What brought SOPA into the limelight is the criteria it uses to determine what a copyright-infringing site is, and the methods it allows to punish those websites. It was drafted with the intention of combating websites that host U. S. copyrighted content, many of which are hosted offshore and outside of U. S. legal jurisdiction; and subsequently focuses on attacking U. S. based internet services that could benefit such ‘rogue sites. ’ The sites it targets are defined as being “dedicated to the theft of U. S. property. ” The qualifications for such a site? It must be directed toward the U. S. , and either * “engage in, enable, or facilitate” infringement; or * take or have taken steps to “avoid confirming a high probability” of infringement These defining attributes are for any portion of a site, even a single page containing infringing material can qualify a site as ‘rogue. ’ SOPA then allows a copyright holder who believes their works are being infringed by such a ‘rogue site,’ to send a notice to facilitating services of the site, such as payment processors (e. g. PayPal, Visa), ad networks, and hosting providers. These services must then deliver the notice to the site, and suspend their services; unless the site provides a counter-notice explaining how it is not violating copyright, to be delivered within five days of the original notice. If a counter-notice is supplied by the site, or if the supporting services do not end their service, the rights-holder is able to take them to court. One of the most troubling notions that SOPA introduces is the disconnect between judicial process and a real-world response.
The extraordinarily broad definitions for a ‘rogue site’ would allow copyright holders (or anyone presenting themselves as one) to strangle services that support a site, without ever setting foot in court; or even requiring to verify that they do, in fact, own the copyright to the material they claim as infringing. SOPA also provides the previously mentioned supporting services with immunity from liability, if they comply with copyright violation notices, regardless of the validity of the claim itself.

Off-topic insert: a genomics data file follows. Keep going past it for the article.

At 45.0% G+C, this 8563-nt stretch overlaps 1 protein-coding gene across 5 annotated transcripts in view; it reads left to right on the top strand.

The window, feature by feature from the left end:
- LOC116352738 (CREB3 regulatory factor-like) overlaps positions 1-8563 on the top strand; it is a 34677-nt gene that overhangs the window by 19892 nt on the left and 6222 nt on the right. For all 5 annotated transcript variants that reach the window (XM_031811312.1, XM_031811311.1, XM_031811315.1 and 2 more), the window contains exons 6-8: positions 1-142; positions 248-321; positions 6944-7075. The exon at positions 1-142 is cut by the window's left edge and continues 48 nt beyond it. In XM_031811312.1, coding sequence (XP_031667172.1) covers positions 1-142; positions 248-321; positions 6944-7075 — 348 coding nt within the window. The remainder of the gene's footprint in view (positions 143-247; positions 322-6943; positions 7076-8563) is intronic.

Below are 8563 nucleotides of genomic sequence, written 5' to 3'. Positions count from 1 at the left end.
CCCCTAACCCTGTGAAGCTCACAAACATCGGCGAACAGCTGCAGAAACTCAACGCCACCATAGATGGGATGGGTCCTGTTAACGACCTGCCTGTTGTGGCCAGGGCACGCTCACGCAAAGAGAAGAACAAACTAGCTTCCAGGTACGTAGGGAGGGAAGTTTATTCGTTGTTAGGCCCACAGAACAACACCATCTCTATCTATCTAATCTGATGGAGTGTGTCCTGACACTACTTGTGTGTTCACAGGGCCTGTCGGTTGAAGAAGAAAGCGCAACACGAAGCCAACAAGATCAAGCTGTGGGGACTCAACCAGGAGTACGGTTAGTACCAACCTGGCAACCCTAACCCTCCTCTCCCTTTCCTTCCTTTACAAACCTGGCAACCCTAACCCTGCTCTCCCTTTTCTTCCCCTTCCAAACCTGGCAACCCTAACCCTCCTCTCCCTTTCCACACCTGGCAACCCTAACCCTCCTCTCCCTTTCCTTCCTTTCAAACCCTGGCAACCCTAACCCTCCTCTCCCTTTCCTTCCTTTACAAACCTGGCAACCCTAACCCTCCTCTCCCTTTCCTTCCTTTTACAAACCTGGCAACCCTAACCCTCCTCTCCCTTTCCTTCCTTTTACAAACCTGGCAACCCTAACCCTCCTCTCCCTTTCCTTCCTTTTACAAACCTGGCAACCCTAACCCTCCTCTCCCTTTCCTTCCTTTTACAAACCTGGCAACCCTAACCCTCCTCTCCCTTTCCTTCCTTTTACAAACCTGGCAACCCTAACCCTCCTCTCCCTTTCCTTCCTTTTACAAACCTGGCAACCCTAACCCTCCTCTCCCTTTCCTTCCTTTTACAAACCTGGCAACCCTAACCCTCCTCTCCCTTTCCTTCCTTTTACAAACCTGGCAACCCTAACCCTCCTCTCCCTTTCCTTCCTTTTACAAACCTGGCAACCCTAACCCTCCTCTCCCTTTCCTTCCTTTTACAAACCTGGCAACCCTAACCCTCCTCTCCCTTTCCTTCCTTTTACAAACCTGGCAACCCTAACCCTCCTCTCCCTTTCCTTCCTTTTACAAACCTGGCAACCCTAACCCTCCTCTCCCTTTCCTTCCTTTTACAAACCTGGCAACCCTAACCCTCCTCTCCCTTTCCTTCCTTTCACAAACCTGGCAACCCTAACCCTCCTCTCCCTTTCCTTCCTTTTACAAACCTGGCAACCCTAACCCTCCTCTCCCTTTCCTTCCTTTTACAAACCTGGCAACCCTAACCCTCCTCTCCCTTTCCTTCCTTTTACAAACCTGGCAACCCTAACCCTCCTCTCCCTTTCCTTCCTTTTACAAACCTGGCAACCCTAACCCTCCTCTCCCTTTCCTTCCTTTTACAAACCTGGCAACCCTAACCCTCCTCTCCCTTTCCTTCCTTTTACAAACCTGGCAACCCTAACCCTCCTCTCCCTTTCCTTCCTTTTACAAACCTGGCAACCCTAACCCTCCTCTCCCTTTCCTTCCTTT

SOPA does provide one important clause concerning a right-holder’s request for takedown; if a copyright holder knowingly misrepresents a site as being a haven for copyright infringement, they are liable to damages. Unfortunately, this has little effect in practice, because the breadth of definition in what constitutes a ‘rogue site’ would make virtually all of the internet services we are accustomed to into an illegality.
For example, YouTube - a streaming video service that allows its users to upload media content, would no longer be protected from claims on material that is provided by their users; a state of affairs that it has enjoyed due to the ‘safe harbor’ provisions of the Digital Millennium Copyright Act (DMCA), stating that sites are shielded from the liabilities of their users, provided the site follows DMCA’s notice-and-takedown policy for copyrighted content.
If sites that allow user-provided content were required to actively police all user content for potentially copyright-infringing material, even social media services such as Facebook or Twitter would be under attack as facilitating copyright infringement. SOPA’s provisions even ban linking to sites deemed infringing, including results from a search engine, or comments on a blog.